May 7, 2018
A basic tenet of business is that if you spend more than you take in, you won’t be in business very long.
Late into AMC Theatres’ May 7 fiscal call, CEO Adam Aron was asked about movie ticket subscription service MoviePass and its ongoing impact on revenue.
“I have been waiting for that question the whole call,” Aron said giddily.
And with good reason. Aron has been a vocal critic of MoviePass, in large because he believes the service’s $9.95 monthly price point affording members access to one 2D screening per day is unsustainable. The executive said he supports the subscription ticket business model provided it is done “rationally” and “intelligibly.”
“We said that there’s nothing wrong with subscriptions programs. They can be quite positive … but they have to be done at a price that is [reasonable],” Aron said.
Indeed, MoviePass paid AMC $12.02 per ticket on “hundreds of thousands” of tickets, at a rate 2.75 times per subscriber, according to Aron.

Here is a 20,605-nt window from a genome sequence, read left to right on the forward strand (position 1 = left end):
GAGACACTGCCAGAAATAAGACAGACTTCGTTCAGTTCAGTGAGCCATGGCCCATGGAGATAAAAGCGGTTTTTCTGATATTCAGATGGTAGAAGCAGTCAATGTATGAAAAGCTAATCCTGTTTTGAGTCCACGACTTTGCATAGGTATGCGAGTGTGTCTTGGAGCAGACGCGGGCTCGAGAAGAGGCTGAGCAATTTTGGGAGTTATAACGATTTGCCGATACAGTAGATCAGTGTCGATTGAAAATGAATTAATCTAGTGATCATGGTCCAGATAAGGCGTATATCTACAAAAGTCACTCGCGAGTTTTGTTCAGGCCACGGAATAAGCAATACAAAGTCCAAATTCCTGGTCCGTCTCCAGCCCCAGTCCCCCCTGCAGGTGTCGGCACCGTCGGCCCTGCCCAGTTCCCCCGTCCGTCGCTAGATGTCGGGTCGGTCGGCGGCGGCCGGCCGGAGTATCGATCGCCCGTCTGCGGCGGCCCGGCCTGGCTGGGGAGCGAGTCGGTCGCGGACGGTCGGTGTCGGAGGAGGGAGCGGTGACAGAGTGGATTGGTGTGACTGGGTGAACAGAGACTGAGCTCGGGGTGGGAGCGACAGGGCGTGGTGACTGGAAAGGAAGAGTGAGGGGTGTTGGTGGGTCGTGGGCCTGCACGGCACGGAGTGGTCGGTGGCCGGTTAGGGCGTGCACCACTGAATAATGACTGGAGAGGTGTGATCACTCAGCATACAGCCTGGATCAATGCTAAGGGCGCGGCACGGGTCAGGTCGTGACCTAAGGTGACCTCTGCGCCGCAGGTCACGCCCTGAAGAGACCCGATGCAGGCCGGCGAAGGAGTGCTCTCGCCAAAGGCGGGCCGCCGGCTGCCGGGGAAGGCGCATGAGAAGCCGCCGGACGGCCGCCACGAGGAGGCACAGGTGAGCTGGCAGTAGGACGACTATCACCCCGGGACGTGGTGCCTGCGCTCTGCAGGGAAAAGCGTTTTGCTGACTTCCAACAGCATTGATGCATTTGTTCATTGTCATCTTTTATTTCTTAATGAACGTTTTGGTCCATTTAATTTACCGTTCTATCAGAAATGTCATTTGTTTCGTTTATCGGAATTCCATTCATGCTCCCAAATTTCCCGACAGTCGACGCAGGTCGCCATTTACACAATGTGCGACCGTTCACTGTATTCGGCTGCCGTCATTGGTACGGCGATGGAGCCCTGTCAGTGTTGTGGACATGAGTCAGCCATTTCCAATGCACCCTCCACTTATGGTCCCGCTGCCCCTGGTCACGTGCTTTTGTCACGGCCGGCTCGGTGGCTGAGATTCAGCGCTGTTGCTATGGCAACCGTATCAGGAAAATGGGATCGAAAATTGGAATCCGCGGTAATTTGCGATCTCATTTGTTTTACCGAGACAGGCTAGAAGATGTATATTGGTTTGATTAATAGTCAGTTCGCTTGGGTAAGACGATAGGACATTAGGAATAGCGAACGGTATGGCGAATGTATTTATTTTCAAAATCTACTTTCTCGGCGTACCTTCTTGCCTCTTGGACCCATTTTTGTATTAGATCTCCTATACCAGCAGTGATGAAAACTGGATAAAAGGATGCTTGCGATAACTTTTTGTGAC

“Now, I took the calculator out and I multiplied 2.75 times $12.02, and I got to a number that was considerably larger than $9.95,” he said.
Notably, AMC has been using a subscription service – dubbed “Limitless” in the United Kingdom within its Odeon theaters since 2016. The $24-$27 monthly fee enables users access to as many screenings per day as desired.
Unlike theatrical tickets in the United States, the average Odeon ticket costs $10.85 – almost a third of the subscription price. In addition, there are 121 Odeon theaters in the U.K. – a fraction of the 661 AMC theatres in the U.S.
Aron said he wasn’t sure if a similar subscription service would work domestically. He said company bean counters have dissected MoviePass subscriber activity since last September, coupled with Limitless subscriber activity over the past three years.
“This is still a small part of our business,” Aron said. “The subscription numbers are under 5% of our tickets sold, but the whole subject is intriguing one and it has our attention.”